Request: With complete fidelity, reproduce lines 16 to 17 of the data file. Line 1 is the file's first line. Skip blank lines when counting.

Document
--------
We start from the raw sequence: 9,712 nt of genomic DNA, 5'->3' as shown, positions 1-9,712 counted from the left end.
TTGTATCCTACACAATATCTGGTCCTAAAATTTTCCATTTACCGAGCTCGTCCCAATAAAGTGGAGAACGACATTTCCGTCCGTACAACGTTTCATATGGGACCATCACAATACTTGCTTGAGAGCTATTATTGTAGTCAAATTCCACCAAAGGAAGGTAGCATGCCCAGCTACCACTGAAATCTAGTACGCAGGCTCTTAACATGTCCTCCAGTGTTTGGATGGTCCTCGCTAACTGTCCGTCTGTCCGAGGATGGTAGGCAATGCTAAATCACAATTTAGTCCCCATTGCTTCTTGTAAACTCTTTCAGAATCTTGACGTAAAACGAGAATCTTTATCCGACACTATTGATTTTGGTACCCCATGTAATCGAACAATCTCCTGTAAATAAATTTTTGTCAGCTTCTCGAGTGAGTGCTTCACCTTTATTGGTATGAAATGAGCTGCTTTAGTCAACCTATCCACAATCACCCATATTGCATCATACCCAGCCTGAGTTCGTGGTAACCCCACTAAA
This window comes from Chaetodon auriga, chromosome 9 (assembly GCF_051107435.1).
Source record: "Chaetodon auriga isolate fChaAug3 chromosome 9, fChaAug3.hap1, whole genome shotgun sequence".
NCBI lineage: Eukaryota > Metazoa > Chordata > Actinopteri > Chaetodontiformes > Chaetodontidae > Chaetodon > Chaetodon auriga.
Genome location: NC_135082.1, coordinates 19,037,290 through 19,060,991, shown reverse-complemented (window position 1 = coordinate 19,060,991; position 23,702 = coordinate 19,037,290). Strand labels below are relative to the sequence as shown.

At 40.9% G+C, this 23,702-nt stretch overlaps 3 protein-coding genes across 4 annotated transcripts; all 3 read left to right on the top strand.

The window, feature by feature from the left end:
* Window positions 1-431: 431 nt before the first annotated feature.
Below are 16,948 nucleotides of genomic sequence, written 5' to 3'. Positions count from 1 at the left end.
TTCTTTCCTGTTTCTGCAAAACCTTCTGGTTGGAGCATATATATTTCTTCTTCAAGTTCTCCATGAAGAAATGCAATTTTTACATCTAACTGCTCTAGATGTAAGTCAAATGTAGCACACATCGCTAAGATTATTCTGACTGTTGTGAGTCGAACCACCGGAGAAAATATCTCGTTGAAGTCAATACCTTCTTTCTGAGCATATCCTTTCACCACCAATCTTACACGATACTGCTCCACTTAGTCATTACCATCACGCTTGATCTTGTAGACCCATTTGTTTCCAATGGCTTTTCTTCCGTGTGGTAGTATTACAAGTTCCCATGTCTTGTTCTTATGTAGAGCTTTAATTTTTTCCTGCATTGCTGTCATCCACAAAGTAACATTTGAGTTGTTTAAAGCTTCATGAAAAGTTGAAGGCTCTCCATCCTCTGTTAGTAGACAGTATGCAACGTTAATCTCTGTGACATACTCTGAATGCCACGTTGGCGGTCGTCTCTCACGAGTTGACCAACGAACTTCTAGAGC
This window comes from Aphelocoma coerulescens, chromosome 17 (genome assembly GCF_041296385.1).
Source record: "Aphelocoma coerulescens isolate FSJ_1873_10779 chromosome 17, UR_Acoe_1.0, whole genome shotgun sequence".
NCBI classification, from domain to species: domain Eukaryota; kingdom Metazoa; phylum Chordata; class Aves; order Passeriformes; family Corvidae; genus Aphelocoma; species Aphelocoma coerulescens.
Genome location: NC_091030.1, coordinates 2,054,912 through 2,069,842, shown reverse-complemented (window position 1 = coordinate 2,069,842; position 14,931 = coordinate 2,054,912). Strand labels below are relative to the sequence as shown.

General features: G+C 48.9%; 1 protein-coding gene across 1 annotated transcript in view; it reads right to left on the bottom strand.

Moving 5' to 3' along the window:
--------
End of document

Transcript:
General features: G+C 48.9%; 1 protein-coding gene across 1 annotated transcript in view; it reads right to left on the bottom strand.

Moving 5' to 3' along the window: